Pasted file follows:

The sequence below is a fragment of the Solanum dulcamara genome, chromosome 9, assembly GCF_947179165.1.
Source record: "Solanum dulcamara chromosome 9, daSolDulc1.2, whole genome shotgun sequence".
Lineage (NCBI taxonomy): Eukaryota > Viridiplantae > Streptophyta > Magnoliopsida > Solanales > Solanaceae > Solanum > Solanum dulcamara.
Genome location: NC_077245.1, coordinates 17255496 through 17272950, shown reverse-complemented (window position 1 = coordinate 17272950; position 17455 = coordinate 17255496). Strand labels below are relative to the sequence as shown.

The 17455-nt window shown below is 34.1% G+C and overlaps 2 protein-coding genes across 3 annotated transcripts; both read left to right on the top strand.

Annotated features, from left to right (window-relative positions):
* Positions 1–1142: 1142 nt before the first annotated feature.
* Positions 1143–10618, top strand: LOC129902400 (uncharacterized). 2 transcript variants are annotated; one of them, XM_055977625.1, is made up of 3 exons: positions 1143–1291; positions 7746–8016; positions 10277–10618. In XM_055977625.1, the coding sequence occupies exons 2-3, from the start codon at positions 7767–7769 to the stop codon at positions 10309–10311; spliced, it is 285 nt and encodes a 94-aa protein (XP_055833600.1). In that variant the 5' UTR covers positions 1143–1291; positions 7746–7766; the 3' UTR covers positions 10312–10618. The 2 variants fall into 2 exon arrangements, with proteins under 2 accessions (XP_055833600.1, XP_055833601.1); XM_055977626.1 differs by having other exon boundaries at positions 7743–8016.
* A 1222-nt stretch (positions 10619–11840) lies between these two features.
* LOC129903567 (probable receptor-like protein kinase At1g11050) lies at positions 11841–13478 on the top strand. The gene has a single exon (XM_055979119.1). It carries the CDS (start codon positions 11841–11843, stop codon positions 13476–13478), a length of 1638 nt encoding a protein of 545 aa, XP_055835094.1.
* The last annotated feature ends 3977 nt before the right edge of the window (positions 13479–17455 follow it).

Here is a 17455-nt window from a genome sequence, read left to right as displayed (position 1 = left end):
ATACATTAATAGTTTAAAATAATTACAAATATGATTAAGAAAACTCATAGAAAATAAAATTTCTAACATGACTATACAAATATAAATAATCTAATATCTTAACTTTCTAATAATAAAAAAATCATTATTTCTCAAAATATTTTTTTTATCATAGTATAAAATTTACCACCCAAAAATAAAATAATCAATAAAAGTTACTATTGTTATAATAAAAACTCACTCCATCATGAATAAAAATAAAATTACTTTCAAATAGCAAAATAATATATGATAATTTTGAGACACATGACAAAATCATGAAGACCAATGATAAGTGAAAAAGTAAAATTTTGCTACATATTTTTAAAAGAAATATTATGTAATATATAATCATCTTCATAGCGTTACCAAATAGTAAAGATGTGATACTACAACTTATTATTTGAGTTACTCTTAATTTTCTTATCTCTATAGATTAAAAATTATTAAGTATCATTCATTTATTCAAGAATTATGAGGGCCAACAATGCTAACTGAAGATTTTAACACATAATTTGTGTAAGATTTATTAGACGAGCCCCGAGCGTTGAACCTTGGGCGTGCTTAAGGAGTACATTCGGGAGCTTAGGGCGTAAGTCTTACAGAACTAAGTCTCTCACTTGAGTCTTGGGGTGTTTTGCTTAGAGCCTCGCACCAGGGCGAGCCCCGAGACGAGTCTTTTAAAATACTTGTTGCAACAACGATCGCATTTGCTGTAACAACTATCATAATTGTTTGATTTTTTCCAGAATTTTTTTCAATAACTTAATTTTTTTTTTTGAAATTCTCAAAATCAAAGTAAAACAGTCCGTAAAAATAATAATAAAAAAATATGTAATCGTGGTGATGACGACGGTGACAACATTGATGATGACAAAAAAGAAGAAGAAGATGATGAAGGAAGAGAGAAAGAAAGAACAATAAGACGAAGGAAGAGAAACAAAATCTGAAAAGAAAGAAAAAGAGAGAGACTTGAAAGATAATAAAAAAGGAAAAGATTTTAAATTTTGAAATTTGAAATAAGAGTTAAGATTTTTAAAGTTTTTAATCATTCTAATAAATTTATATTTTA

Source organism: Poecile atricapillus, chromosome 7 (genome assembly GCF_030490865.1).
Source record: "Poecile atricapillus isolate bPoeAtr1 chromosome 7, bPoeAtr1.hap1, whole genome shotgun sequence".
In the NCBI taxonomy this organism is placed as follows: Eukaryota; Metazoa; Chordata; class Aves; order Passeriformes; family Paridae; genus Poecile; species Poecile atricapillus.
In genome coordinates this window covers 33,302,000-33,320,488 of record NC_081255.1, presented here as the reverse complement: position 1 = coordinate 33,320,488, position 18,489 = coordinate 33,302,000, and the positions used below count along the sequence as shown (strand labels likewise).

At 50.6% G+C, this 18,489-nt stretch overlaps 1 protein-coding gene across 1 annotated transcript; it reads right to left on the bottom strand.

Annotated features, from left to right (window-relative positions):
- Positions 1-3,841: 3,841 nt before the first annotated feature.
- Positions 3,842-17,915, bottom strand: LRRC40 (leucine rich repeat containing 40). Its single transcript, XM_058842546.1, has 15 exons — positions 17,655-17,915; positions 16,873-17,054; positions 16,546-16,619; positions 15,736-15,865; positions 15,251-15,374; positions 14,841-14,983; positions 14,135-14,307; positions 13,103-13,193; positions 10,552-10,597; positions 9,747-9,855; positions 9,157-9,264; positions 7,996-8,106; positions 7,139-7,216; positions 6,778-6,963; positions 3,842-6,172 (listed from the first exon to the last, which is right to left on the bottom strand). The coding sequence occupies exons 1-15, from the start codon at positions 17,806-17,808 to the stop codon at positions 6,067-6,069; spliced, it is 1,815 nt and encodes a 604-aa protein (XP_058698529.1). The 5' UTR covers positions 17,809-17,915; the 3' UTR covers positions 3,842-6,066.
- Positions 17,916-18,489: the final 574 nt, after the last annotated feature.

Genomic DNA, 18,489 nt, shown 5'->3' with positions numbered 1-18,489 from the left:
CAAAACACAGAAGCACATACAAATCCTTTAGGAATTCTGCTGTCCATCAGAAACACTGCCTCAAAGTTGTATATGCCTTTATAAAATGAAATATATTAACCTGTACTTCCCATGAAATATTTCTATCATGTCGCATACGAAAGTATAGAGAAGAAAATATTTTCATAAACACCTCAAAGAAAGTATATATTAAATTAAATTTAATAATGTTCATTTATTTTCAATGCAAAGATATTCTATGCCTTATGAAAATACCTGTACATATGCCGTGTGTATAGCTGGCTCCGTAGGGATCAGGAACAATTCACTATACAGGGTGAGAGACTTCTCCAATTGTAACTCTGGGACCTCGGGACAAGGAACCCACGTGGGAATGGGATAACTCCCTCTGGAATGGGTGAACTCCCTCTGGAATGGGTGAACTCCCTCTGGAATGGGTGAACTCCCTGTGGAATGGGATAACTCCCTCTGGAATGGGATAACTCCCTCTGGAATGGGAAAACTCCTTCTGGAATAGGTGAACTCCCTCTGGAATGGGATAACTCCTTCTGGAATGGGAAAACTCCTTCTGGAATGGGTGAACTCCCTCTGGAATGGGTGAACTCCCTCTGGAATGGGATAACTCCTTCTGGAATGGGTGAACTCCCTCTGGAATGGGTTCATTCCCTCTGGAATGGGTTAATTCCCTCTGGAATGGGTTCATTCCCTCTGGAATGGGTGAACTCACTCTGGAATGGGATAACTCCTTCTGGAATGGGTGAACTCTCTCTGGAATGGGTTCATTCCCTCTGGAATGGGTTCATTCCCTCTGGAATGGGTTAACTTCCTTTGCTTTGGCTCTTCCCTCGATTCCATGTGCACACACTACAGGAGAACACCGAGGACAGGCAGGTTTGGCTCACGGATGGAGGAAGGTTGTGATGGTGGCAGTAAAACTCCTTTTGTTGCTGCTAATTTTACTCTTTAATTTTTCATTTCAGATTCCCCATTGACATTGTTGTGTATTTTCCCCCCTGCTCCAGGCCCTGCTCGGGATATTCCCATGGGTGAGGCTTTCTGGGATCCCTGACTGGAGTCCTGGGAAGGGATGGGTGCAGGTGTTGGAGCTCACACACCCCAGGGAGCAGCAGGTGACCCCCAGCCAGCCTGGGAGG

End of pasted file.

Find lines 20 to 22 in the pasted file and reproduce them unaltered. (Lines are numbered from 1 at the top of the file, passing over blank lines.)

- Positions 1-3,841: 3,841 nt before the first annotated feature.
- Positions 3,842-17,915, bottom strand: LRRC40 (leucine rich repeat containing 40). Its single transcript, XM_058842546.1, has 15 exons — positions 17,655-17,915; positions 16,873-17,054; positions 16,546-16,619; positions 15,736-15,865; positions 15,251-15,374; positions 14,841-14,983; positions 14,135-14,307; positions 13,103-13,193; positions 10,552-10,597; positions 9,747-9,855; positions 9,157-9,264; positions 7,996-8,106; positions 7,139-7,216; positions 6,778-6,963; positions 3,842-6,172 (listed from the first exon to the last, which is right to left on the bottom strand). The coding sequence occupies exons 1-15, from the start codon at positions 17,806-17,808 to the stop codon at positions 6,067-6,069; spliced, it is 1,815 nt and encodes a 604-aa protein (XP_058698529.1). The 5' UTR covers positions 17,809-17,915; the 3' UTR covers positions 3,842-6,066.
- Positions 17,916-18,489: the final 574 nt, after the last annotated feature.